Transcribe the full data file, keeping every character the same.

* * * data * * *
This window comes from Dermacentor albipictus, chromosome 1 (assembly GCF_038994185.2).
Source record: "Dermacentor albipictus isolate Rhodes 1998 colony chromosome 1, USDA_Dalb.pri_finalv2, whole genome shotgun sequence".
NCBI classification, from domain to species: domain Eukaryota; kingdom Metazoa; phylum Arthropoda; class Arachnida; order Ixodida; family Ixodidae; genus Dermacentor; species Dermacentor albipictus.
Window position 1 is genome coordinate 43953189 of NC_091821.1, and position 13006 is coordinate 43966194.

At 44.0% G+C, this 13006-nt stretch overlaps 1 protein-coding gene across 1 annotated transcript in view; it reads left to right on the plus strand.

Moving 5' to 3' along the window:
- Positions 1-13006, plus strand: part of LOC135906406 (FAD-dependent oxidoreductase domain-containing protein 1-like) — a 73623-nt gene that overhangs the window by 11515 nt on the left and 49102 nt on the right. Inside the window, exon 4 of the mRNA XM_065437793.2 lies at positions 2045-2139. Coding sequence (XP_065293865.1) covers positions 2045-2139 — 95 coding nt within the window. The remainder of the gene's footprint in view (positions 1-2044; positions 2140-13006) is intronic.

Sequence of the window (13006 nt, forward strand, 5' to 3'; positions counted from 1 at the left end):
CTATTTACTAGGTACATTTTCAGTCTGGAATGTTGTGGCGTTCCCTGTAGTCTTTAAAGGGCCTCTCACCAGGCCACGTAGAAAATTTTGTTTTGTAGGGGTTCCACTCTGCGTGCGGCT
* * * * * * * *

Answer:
This window comes from Dermacentor albipictus, chromosome 1 (assembly GCF_038994185.2).
Source record: "Dermacentor albipictus isolate Rhodes 1998 colony chromosome 1, USDA_Dalb.pri_finalv2, whole genome shotgun sequence".
NCBI classification, from domain to species: domain Eukaryota; kingdom Metazoa; phylum Arthropoda; class Arachnida; order Ixodida; family Ixodidae; genus Dermacentor; species Dermacentor albipictus.
Window position 1 is genome coordinate 43953189 of NC_091821.1, and position 13006 is coordinate 43966194.

At 44.0% G+C, this 13006-nt stretch overlaps 1 protein-coding gene across 1 annotated transcript in view; it reads left to right on the plus strand.

Moving 5' to 3' along the window:
- Positions 1-13006, plus strand: part of LOC135906406 (FAD-dependent oxidoreductase domain-containing protein 1-like) — a 73623-nt gene that overhangs the window by 11515 nt on the left and 49102 nt on the right. Inside the window, exon 4 of the mRNA XM_065437793.2 lies at positions 2045-2139. Coding sequence (XP_065293865.1) covers positions 2045-2139 — 95 coding nt within the window. The remainder of the gene's footprint in view (positions 1-2044; positions 2140-13006) is intronic.

Sequence of the window (13006 nt, forward strand, 5' to 3'; positions counted from 1 at the left end):
CTATTTACTAGGTACATTTTCAGTCTGGAATGTTGTGGCGTTCCCTGTAGTCTTTAAAGGGCCTCTCACCAGGCCACGTAGAAAATTTTGTTTTGTAGGGGTTCCACTCTGCGTGCGGCT